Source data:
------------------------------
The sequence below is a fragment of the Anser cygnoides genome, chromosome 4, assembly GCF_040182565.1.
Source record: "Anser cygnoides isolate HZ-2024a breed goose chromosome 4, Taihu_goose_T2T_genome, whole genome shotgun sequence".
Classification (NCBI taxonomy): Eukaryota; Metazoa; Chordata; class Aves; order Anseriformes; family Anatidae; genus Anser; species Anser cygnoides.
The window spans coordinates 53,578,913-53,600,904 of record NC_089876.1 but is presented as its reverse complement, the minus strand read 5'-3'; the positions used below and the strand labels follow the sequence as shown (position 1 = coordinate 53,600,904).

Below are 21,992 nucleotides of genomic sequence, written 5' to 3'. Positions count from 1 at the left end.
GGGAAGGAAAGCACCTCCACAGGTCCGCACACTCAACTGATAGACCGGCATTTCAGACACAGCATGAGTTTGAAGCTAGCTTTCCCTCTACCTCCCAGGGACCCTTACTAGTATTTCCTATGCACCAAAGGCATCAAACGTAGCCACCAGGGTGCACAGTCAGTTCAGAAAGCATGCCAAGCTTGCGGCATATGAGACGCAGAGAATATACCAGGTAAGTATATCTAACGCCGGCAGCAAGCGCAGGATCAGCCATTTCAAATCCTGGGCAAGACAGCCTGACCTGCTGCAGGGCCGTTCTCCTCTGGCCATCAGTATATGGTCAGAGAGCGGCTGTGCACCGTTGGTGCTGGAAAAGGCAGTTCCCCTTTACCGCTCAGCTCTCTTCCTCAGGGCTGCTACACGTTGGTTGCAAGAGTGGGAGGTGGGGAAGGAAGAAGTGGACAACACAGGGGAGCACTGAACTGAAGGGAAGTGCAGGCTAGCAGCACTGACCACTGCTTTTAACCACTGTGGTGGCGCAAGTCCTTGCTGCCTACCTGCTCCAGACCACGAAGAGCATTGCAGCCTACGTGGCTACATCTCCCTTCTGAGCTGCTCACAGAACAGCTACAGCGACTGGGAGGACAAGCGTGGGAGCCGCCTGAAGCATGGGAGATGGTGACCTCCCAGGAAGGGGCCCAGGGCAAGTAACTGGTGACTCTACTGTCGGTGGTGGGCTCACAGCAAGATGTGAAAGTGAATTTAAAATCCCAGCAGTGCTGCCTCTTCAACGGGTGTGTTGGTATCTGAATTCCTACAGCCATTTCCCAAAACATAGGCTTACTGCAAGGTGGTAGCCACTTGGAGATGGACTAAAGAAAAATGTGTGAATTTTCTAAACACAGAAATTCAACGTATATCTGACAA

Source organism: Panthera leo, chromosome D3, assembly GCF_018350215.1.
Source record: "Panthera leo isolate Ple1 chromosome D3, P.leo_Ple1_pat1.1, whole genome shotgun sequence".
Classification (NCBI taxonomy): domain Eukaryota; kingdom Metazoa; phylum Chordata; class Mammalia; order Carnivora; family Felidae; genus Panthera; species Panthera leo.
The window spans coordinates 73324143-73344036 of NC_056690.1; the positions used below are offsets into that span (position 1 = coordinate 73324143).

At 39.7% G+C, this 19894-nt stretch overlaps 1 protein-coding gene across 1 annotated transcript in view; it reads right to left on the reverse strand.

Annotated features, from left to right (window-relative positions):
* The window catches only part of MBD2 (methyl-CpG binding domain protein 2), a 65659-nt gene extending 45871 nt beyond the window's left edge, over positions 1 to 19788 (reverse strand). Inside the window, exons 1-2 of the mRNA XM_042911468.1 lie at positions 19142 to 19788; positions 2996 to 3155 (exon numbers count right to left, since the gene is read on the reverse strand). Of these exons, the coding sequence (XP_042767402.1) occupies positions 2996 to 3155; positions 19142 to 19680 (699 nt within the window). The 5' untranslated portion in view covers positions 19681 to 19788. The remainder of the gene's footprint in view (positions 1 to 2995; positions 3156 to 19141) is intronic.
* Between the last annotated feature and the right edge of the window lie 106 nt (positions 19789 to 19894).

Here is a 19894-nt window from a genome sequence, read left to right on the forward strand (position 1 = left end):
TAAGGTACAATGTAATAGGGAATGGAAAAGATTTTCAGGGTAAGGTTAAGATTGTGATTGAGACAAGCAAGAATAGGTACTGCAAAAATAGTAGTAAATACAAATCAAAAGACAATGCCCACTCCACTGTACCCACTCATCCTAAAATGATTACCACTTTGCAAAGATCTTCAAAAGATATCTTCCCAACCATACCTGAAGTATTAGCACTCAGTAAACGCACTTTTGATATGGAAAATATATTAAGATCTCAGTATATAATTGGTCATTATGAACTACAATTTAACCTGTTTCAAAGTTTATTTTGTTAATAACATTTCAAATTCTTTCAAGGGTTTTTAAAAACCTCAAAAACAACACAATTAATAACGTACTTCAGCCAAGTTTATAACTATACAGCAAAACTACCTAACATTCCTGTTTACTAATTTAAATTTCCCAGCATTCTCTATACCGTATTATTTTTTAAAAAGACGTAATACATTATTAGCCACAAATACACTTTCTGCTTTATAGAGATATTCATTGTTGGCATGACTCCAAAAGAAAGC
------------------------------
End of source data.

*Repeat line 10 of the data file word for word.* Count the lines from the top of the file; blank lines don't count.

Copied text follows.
The window spans coordinates 73324143-73344036 of NC_056690.1; the positions used below are offsets into that span (position 1 = coordinate 73324143).